Getting ready for a move can be a lengthy process. Even after you’ve packed up your old place and secured help for moving day, you still have to take care of other tasks like switching over your utilities and getting your banking in order.
If your new place is within your bank’s service area, there isn’t much you’ll need to do. Simply notify them of your new address, and your banking will continue as usual. (Note: If you are moving to a new zip code, don’t forget to use it whenever you use your credit or debit card.)
If you are a moving outside of your bank’s service area, however, you’ll need to move your finances to a new bank. While this might seem like a hassle, it can actually be a pretty simple process.
Just follow these steps:
- Go Bank Shopping
As soon as you know you are moving, start scanning your new city or town for banking options. Ask your friends, family, or coworkers if they are familiar with—and can recommend—any banks in the area, and then visit some local branches or the banks’ websites to see if their ATM networks, branch hours, minimum balance requirements, rates, and other services and offerings will fit for your needs.
You can also narrow your search by visiting one of many websites that can help you research and compare banks in the area. FDIC BankFind allows you to locate FDIC-insured banking institutions, and sites like FindABetterBank , Bankrate.com , and SavingsAccounts.com allow you to shop and compare financial institutions in your area. You can also read reviews of specific banks at MyBankTracker .
Once you’ve found a bank that looks good, make sure that it’s a good fit. Ask plenty of any questions and read any and all fine print. If things don’t work out, you’ll have to start the search process all over again in a few months.
- Open a New Account
When you’ve settled on a bank, go ahead and open a checking or savings account (or both) as soon as possible. Order checks and a debit card so that you’ll have them before you move. Make sure your new PIN number works, as well as your online account access.
Leave your old accounts open, and set up an electronic link between your old accounts and your new one. This can save you time and money should you need to transfer funds between the two. (Click here to learn how to link your accounts.)
If you have any outstanding checks or bill payments linked to your old account, keep some extra funds in your old account to prevent and bounced checks or overdrafts.
- Redirect Your Direct Deposits, Automatic Payments, and Online Accounts
Your next step should be to cancel any automatic payments that are scheduled to come out of your old account.
First, make a list of all payments that are automatically debited. Note which ones were set up via outside companies that you’re paying and which ones were set up through the bank. Re-establish new online payments through your new bank, and provide new account information for any payments that are automatically debited by companies. Again, leave enough funds in your old account to cover any payments that are already scheduled, and make sure that there are enough funds in your new account to cover any future payments. (Both your old and new banks may have processes in place to streamline this transition. Be sure to ask.)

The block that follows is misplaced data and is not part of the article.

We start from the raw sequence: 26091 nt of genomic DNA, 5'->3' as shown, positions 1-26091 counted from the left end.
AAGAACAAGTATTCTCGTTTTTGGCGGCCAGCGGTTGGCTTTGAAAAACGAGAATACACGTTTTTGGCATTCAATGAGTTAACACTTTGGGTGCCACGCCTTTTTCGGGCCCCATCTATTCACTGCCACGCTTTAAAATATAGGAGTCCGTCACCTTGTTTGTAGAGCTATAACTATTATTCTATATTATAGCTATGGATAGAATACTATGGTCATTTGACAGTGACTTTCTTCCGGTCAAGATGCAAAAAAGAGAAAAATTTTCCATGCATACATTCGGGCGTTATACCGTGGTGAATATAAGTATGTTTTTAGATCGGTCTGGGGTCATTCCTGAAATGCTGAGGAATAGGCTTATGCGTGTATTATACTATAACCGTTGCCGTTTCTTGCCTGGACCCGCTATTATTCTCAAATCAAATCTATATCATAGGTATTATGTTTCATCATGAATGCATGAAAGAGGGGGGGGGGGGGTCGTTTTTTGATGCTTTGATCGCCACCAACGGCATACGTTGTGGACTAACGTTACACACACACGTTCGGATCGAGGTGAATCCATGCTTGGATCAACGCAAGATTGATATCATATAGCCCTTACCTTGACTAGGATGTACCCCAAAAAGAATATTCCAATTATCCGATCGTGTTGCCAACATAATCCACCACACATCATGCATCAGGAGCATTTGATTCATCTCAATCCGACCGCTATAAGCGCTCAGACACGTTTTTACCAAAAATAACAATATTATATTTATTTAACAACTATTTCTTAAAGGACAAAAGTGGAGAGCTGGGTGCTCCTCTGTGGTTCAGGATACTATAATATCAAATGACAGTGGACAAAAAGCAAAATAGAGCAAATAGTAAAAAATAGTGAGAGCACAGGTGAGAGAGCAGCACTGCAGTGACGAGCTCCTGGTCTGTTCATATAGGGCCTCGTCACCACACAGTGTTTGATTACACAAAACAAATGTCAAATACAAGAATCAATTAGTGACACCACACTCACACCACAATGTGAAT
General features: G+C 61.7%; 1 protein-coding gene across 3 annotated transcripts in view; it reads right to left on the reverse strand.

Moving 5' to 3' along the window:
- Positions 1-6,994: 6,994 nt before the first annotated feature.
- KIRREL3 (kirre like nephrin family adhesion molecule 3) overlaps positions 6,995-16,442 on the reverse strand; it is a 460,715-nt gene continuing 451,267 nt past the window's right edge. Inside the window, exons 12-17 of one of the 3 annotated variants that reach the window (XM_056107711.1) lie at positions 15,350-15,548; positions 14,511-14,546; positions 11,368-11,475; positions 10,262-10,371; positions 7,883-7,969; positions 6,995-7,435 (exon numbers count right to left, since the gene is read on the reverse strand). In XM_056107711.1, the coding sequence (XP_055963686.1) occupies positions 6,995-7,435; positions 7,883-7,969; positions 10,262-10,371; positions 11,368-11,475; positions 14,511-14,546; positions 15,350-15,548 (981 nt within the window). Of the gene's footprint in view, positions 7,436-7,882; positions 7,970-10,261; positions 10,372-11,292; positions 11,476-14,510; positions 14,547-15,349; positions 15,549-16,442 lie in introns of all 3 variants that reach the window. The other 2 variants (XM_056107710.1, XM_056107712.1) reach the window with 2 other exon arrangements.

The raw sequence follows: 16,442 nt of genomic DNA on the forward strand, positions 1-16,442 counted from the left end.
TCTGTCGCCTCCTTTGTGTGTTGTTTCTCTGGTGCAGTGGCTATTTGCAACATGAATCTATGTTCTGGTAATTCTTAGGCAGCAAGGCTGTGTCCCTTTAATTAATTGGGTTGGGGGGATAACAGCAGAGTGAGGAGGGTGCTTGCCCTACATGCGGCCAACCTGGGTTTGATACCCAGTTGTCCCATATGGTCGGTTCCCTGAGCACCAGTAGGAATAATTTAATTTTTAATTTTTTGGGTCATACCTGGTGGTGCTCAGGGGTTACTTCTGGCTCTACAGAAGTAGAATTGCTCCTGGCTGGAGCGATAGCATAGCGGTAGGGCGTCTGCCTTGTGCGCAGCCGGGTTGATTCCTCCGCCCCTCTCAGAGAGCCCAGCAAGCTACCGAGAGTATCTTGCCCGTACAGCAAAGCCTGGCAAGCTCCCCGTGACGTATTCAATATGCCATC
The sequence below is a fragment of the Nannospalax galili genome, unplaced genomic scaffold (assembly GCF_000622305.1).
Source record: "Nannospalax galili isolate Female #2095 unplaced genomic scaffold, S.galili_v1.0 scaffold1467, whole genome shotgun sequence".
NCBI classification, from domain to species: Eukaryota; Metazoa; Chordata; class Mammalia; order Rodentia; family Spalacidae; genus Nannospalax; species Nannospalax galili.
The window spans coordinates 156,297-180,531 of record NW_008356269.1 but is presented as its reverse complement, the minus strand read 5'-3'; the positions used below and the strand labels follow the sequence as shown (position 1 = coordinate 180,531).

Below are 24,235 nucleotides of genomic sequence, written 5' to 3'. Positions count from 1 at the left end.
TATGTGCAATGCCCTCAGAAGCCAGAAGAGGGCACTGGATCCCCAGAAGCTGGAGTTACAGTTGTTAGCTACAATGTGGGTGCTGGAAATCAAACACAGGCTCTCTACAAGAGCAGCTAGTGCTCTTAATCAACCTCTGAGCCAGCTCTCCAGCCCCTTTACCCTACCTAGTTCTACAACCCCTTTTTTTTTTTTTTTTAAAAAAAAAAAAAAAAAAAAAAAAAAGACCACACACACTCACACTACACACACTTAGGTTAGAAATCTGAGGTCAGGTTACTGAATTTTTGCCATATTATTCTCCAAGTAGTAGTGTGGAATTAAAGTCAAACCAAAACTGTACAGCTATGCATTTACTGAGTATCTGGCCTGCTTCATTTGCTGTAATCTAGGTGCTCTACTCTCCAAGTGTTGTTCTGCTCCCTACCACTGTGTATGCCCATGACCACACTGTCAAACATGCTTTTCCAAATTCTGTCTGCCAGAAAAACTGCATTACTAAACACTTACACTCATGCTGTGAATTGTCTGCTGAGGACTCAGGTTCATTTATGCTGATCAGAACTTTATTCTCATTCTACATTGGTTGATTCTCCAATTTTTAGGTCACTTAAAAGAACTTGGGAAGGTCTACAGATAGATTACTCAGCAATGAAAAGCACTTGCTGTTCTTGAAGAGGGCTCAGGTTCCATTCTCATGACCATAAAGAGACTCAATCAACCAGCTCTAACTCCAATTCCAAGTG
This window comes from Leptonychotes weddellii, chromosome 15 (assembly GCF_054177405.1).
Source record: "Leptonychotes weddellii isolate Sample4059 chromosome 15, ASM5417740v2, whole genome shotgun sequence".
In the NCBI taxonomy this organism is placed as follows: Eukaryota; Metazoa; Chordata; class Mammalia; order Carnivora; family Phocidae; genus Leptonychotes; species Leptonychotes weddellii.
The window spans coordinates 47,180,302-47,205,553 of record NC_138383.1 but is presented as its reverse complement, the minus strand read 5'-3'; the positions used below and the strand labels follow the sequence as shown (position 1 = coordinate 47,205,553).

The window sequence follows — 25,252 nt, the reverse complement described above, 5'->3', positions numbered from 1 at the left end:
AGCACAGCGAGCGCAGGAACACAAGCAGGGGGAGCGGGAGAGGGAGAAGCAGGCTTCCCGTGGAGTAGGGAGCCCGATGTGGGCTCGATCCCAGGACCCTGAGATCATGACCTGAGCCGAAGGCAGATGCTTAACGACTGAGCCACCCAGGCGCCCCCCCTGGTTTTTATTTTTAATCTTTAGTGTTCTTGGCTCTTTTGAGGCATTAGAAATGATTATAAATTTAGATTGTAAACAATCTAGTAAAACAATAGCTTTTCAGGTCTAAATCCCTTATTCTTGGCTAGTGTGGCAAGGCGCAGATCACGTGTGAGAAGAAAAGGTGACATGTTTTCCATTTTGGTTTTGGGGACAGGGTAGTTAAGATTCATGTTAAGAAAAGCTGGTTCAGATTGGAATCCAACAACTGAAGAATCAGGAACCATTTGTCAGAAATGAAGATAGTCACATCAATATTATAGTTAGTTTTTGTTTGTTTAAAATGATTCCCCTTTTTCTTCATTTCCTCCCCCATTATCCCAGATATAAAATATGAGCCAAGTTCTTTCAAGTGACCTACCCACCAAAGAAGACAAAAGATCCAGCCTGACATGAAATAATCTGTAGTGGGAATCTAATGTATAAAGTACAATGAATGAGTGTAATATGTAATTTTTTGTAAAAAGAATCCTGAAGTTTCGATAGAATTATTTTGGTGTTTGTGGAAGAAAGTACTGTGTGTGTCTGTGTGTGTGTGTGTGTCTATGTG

Next, make sure anyone paying you via direct deposit has your new address and account information. (Your employer probably has a simple form to fill out to make this change.) While this change can often take effect by your next pay date or cycle, ask your employer how will the change will take to process.
Lastly, switch your banking information with any other online sites or payments that you frequent. Failing to do so can lead to interruptions in service or cause you to be unable to make online purchases.
- Leave Your Old Account Open a Little While Longer
Once you’ve open up your new account and redirected all your deposits and payments, leave your account open until all checks, deposits, and scheduled payments have cleared. Balance your checkbook one last time to make sure you haven’t overlooked anything. If there are any checks that haven’t cleared, contact the recipient(s) to inquire as to their status.
- Close Your Old Account
Once everything has finally cleared, close out your account. In order to withdraw any leftover funds, go to a branch to get cash, write yourself a check from your old account to your new one, or request an electronic transfer. After you’ve secured the funds, shred any leftover checks, debit cards, or credit cards tied to your old account in order to protect yourself from identity theft.
- Make Sure It’s Closed
Many banks will reopen an account if a deposit is made into it after it’s been closed. This can lead to significant minimum balance and maintenance fees.
Monitor your closed account. Every few months, try to login to the account to make sure that it is, indeed, closed. If you do happen to find unexpected unauthorized activity, contact the bank immediately.
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